I hired two strong men to load the gravel into the newly dug trench and rake it smooth. It takes many wheelbarrow loads to make a 4-inch bed. When all of the gravel was in place, I used a razor knife to cut heavy-duty weed-barrier fabric into strips and laid it on the bed. A 2-inch layer of sand went on top of the gravel, raked smooth and leveled with a board pulled across its width. After the sand was leveled, the trench was ready. Finally, I could lay the 2-inch-thick bricks on top.
By the way, if you live up north, in less temperate climates than the eastern shore of Maryland and want to build a brick path, you might want to tamp the sand and gravel with a power compactor from a tool-rental store. The compactor settles the sand and gravel, and might prevent heaving when the ground freezes deep.
Half-step running bond is an easy brick pattern to lay
Instead of a stylized pattern, like a herringbone or a basket weave, my bricks are laid in simple straight-ahead lines. The pattern—called a half-step running bond—is easy to remember, and the bricks are easy to manage. To start, you alternate a whole brick next to a half brick. Then it’s just a matter of laying one brick next to another, following along the length of the path.
Laying bricks through gentle turns is a matter of a little give and take: You might have to pack the inside edge of one brick a little closer to its neighbor and open up the spacing on the outside edge of another as you bend the rectilinear bricks into the rounded curves.
I shouldn’t have been surprised to find that the half-step pattern was thrown off a little by the curves. It makes perfect sense: the distance around the outside of a curve is greater than the inside distance. When the path straightened out, the pattern had fallen off. One brick didn’t end in the middle of the one next to it. But no mind—after a left-hand curve, my path made a right-hand curve and the pattern was regained. If your path turns only to the right or to the left, and you’re bothered by the way it disrupts your pattern, you might start cutting bricks to compensate, but I think you’ll open a bigger can of worms than if you just go with the flow. Remember—you’re building a brick garden path, and it’s a process that’s more organic than exacting.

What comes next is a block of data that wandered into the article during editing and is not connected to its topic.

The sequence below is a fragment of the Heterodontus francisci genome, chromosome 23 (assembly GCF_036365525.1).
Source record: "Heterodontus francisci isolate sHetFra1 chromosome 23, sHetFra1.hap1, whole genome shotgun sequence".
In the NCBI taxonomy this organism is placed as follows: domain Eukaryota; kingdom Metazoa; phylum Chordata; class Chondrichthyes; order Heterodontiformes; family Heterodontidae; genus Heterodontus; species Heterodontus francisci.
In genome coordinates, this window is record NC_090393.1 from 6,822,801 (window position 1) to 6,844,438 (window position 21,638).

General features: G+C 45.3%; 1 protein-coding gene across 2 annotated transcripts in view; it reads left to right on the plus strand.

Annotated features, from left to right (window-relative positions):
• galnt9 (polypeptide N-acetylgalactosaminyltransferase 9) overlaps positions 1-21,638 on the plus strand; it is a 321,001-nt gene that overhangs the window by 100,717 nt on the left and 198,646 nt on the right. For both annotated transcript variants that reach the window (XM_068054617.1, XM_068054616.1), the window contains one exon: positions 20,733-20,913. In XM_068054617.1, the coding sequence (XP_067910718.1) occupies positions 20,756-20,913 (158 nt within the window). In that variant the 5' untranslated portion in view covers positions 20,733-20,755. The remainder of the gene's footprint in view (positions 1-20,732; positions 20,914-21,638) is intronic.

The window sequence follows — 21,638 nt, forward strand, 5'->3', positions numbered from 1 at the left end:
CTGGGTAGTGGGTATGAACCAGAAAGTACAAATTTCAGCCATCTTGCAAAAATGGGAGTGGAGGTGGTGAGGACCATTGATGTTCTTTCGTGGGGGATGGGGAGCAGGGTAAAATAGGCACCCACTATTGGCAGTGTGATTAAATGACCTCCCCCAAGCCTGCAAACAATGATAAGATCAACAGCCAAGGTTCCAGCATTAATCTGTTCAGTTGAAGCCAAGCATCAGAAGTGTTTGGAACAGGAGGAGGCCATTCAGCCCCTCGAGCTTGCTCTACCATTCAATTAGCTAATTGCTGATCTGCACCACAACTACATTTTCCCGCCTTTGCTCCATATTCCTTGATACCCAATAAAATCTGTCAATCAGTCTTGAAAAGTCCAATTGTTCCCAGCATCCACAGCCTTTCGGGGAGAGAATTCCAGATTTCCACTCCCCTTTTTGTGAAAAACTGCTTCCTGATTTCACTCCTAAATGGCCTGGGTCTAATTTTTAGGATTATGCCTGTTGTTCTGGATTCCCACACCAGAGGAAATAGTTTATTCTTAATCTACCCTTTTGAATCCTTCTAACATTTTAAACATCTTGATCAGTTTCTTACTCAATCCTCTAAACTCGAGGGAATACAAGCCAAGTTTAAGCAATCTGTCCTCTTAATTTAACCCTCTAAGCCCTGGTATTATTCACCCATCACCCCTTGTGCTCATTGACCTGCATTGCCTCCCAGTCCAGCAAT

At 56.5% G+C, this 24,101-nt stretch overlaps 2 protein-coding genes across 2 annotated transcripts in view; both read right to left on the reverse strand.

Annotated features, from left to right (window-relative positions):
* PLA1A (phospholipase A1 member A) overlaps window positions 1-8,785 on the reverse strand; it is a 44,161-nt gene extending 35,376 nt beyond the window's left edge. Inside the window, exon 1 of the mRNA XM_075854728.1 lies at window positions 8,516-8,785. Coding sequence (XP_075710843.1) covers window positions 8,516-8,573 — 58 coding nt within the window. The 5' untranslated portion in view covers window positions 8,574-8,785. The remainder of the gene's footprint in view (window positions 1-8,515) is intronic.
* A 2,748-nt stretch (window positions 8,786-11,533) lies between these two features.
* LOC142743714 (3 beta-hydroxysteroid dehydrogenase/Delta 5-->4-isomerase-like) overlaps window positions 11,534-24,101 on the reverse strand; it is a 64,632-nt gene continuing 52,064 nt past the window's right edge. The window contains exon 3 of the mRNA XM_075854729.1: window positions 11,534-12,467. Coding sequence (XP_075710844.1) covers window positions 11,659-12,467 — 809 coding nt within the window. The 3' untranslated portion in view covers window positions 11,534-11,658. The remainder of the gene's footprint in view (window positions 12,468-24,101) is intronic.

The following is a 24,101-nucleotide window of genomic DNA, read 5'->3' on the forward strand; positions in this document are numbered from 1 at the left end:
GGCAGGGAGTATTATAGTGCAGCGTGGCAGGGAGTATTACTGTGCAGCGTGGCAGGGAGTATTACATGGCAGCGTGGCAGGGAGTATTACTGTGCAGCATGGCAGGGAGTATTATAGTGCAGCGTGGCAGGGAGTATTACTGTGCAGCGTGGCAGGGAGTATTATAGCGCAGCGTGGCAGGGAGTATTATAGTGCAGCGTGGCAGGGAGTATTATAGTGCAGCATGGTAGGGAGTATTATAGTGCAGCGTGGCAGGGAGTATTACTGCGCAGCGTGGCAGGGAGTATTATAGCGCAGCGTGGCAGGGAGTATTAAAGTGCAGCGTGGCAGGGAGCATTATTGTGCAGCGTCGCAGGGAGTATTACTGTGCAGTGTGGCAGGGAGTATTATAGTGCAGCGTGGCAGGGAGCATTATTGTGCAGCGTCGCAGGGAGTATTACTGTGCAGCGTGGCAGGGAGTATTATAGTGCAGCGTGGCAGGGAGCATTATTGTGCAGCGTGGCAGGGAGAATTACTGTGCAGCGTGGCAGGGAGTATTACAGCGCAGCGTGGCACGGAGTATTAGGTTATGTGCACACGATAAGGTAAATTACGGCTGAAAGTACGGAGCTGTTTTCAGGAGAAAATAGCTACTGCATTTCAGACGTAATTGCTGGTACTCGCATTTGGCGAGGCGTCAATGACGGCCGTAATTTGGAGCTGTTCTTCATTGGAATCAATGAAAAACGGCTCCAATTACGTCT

Intersections where paths diverge take a little figuring out. You could use graph paper to plot the bricks, or you could spend some time on your hands and knees, working out the pattern. It’s a good idea to lay the bricks in the center of the intersection and then work out in all directions. If you work into an intersection from an ongoing path, you may end up cutting lots of bricks and shoehorning in lots of little pieces.
A sharp blow with a brick chisel and a 4-pound hammer cuts a brick in half. It takes some practice, and gloves are a necessity. A miss with the hammer … I don’t even want to remember.
As work, laying bricks was satisfying. I could see what I had done. As exercise, it was rewarding. I slimmed down one size.
Kneeling on a foam pad will save your knees. A rubber mallet bangs bricks in place without breaking them. Occasionally, you have to shift a little sand under a brick or sprinkle some here and there to keep adjacent brick edges even. A high corner will catch a snow shovel or a summer sandal.
More paths in the years to come
When the last brick was down, I covered the length of the path with a thick layer of sand, sweeping it into the spaces between the bricks, adding more every few days for two weeks. Then I swept it clean, and my path was done.
After this first path, I was far from finished with my bricklaying. The next spring, I started across the back of the house with a path to the deck. I do only 50 feet or so a season. I need time for social things and time to tend the gardens around my paths. In the coming years, I want a path from the deck to the shed.
On a trip to Vermont, I found a quarry that cuts marble into bricks, so my walk has white marble scattered along its length—not traditional, but I like it. Some are engraved with the year I finished a particular section, my personal log of the project.
Phyllis Gordon has retired from two careers. She now lays bricks, plays bridge, and writes stories in Cambridge, on the eastern shore of Maryland.